It is unknown how many times a fixator can be reused. A study was conducted in India using locally manufactured EFs; the results mentioned that rods and clamps were reused 10 times, and screws on average 4 times. The reuse of EFs reduced the cost per patient from the US $ 50 to the US $12 [25]. It is indicated in a study that EFs are used up to three times in a developed country [50]; there was no difference in the rate of reoperation or complications [50]. Another study suggested that an EF (rod) can be reused at least once [51], it was tested using Hoffmann II EF, 8-mm carbon fibre rods were used for the Hoffmann II EF [51], it showed a 6% difference in bending stiffness among new and reprocessed. Another study tested static mechanical testing on EFs after one or two clinical uses; it indicated no catastrophic mechanical failures [52]. These results indicate that the EFs can be used multiple times, although there is no clear indication of the limit on the number of times of re-use.

Non-profit hospitals use reprocessed EFs compared to for-profit hospitals as it is cost-effective [53]. Litigation is considered a significant barrier for EF reprocessing systems [53]. Some studies indicate no significant difference between new and recycled EFs in terms of pin tract infection, loss of fixation, and loosening of components [24, 50].

Studies have been conducted to analyse the socioeconomic impact of EFs. The contributing factors are the total cost of the external fixation frame [29], the total cost of medical care, and the total absence from work or school [30].

Another factor to be considered is availability of human resources. It is reported in studies that poor human resource allocation in the (peripheral) hospitals in developing countries [11, 54,55,56,57,58]. According to a report from Sri Lanka in 2005, only 22 consultants orthopedics surgeons were working in the government sector managing a population of 18 million. Further it was reported that in peripheral hospital, usually 1 orthopedic surgeon and 2 general surgeons were managing 2 million people. Initial management was done by the general surgeon on call, it was reported that orthopedic experience of general surgeon is variable [11]. Another study from Ghana reported that there are 24 orthopedic surgeons in Ghana, it is 0.10 orthopedic surgeons per 100,000 people. The study results suggested that specialists are in short supply in developing countries and “Brain drain” is mentioned as a primary cause [55]. A report from Malawi in 2005 mentioned that only 4 orthopedic surgeons to care a population of 12 million people [59].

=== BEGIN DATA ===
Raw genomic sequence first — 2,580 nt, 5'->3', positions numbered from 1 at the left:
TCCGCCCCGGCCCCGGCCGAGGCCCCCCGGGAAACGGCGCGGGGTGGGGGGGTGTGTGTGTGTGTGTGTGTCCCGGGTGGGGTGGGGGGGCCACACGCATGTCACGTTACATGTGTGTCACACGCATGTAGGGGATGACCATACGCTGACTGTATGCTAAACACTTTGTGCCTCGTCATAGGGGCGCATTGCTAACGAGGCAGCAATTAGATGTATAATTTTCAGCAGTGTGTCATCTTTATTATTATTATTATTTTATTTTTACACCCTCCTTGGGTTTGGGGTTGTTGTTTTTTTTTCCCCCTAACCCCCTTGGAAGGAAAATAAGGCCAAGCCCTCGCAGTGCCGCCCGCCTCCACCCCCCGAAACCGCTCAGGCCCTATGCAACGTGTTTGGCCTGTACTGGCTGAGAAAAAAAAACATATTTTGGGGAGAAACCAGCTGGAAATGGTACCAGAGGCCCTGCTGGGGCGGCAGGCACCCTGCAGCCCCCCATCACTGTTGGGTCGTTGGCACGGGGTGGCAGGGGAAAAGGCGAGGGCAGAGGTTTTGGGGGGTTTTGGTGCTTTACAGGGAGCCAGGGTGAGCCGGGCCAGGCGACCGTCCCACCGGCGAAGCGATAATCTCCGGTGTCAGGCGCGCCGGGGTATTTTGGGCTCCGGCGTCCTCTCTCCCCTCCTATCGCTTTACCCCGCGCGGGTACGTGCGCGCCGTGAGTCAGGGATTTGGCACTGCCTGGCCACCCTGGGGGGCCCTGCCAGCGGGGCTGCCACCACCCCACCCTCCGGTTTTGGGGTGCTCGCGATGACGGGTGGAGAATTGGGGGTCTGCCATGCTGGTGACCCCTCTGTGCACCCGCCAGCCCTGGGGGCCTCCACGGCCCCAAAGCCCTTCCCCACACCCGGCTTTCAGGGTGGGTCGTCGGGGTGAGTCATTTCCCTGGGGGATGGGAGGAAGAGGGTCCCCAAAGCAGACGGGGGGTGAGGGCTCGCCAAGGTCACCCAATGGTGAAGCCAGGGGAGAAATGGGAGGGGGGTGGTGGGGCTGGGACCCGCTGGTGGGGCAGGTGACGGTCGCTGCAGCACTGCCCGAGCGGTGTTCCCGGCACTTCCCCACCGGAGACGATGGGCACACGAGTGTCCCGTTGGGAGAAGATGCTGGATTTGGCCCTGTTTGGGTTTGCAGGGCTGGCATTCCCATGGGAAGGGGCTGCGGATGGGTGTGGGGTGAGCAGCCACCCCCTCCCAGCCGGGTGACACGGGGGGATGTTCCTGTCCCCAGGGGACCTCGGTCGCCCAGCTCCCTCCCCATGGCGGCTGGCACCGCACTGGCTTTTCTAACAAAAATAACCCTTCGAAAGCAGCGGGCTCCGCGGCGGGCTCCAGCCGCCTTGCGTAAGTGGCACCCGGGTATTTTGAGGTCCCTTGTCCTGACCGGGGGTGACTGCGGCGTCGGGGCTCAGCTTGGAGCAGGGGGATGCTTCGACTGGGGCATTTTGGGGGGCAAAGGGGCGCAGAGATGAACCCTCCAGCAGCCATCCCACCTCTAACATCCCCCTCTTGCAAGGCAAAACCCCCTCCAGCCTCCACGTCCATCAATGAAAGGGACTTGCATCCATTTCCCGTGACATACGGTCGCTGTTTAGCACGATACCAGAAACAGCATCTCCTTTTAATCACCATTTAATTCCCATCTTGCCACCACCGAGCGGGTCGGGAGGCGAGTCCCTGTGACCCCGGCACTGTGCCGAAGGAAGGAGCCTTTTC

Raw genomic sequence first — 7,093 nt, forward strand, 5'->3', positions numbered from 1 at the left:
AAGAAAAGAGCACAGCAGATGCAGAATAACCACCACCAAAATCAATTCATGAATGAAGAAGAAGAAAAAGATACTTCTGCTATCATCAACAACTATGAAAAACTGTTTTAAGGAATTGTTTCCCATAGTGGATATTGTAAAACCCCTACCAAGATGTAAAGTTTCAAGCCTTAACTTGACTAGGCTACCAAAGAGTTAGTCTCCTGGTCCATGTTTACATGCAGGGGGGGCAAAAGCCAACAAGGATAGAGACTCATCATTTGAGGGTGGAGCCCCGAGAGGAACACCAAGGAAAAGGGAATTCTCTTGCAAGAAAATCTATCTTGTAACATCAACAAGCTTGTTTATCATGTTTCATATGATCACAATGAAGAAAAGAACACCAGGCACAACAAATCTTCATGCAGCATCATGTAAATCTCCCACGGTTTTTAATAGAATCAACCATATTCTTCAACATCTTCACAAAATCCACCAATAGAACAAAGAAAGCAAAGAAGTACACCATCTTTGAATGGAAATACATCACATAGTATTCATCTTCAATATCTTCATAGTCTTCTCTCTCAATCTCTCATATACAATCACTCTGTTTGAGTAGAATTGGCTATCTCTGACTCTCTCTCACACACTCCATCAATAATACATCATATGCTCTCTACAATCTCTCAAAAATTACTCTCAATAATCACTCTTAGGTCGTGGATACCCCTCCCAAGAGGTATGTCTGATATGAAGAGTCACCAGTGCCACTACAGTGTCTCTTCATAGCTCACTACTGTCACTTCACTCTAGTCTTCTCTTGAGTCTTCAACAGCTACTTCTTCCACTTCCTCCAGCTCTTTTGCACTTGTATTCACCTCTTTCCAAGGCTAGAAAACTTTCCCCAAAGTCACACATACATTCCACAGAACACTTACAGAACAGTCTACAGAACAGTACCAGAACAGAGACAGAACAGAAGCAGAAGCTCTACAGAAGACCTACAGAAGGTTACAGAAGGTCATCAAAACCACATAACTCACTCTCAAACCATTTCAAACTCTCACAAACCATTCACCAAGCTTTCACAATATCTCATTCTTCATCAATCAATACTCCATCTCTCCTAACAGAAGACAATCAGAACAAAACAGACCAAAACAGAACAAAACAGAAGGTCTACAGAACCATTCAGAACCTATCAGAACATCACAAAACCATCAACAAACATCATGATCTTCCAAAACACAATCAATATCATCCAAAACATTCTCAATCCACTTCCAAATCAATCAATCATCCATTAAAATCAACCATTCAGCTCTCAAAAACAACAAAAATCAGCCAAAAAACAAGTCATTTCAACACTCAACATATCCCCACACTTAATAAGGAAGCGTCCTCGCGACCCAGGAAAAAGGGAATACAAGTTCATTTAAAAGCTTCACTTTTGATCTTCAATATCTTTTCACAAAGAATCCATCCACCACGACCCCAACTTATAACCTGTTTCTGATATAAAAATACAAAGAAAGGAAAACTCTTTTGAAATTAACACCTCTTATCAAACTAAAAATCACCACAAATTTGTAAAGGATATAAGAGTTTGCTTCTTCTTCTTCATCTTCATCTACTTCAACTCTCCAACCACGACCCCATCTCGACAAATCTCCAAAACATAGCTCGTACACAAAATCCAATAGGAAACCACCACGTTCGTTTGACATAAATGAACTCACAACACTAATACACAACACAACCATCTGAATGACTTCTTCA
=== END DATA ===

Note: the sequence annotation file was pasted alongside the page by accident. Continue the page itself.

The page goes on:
Solutions that could be used to address these issues

The high costs of commercially available devices present a dilemma to healthcare [4]. High cost and trauma complexity are reasons for the failure of proper external fixation treatment [8]. The high cost of EFs puts a burden on healthcare costs of developing countries [4]. Various studies have been conducted to find possible solutions to overcome the problems associated with EFs in developing countries.

In India, a study was conducted to compare the cost-effectiveness of managing tibia fractures using external and internal fixators. According to the study results, it was concluded that locally made EFs of open tibial fractures are cost-effective in rural India [25].

EFs are simple frames applied externally to the body and are not invasive. There is a price difference between manufacturing products locally and importing from other countries; it is applicable for EFs too. It may be important to note that the high price is placed on some of the imported EFs. According to a circular issued by Sri Lankan Inland Revenue Department in 2016, it is mentioned that the tax is exempted for importing raw materials for the production or manufacture of medical purpose products [60]. Therefore, if EFs, or some components of EFs, are produced locally, these can be very affordable. However, there are some exceptions for an invasive component of the fixator. The Schnz pins are an example as they need a level of precision in fabrication and quality, being the invasive component of the fixator.

Many studies have introduced a low-cost EF to overcome high-cost issues associated with EFs [4]. A low-cost EF should be rigid enough to facilitate fracture healing without secondary loss of reduction [4]. An EF should have the following characteristics: simplicity, the versatility of application, the ability to minimise soft-tissue damage, stability at the bone-screw interface, rigidity, and cost-effectiveness [4].

A study was conducted to overcome limitations due to high-cost EFs. A novel, inexpensive, unilateral fixator was constructed using 3D printed clamps and readily available supporting components. According to the study, 3D printed EFs meet the need for low-cost EFs in developing countries. However, efficacy and safety studies should be conducted before being deployed in clinical settings [8].

Manufacturing a typical fixator for a more affordable cost using a different choice of material to make the fixator is another possible option. It has been investigated for many years. In 1988, an inexpensive EF was designed using galvanised iron pipe and mild steel bolts and nuts, manufactured in a hospital workshop with a minimum of tools [26] (Ali Noor, 1988). Goh et al. analysed AG (Alinoor-Goh), a new simple and low-cost EF [27], against commercially available EFs (AO). In 2001, ring fixators’ rings were manufactured from tubes cast from scrap aluminium; it was recommended for surgical treatment [28]. There was a 20% to 25% cost reduction compared to conventional EFs when EFs are manufactured using low-cost plastic resin [61]. Kousassi et al. analysed the 304L stainless steel EF to manage simple and comminuted patterns [4].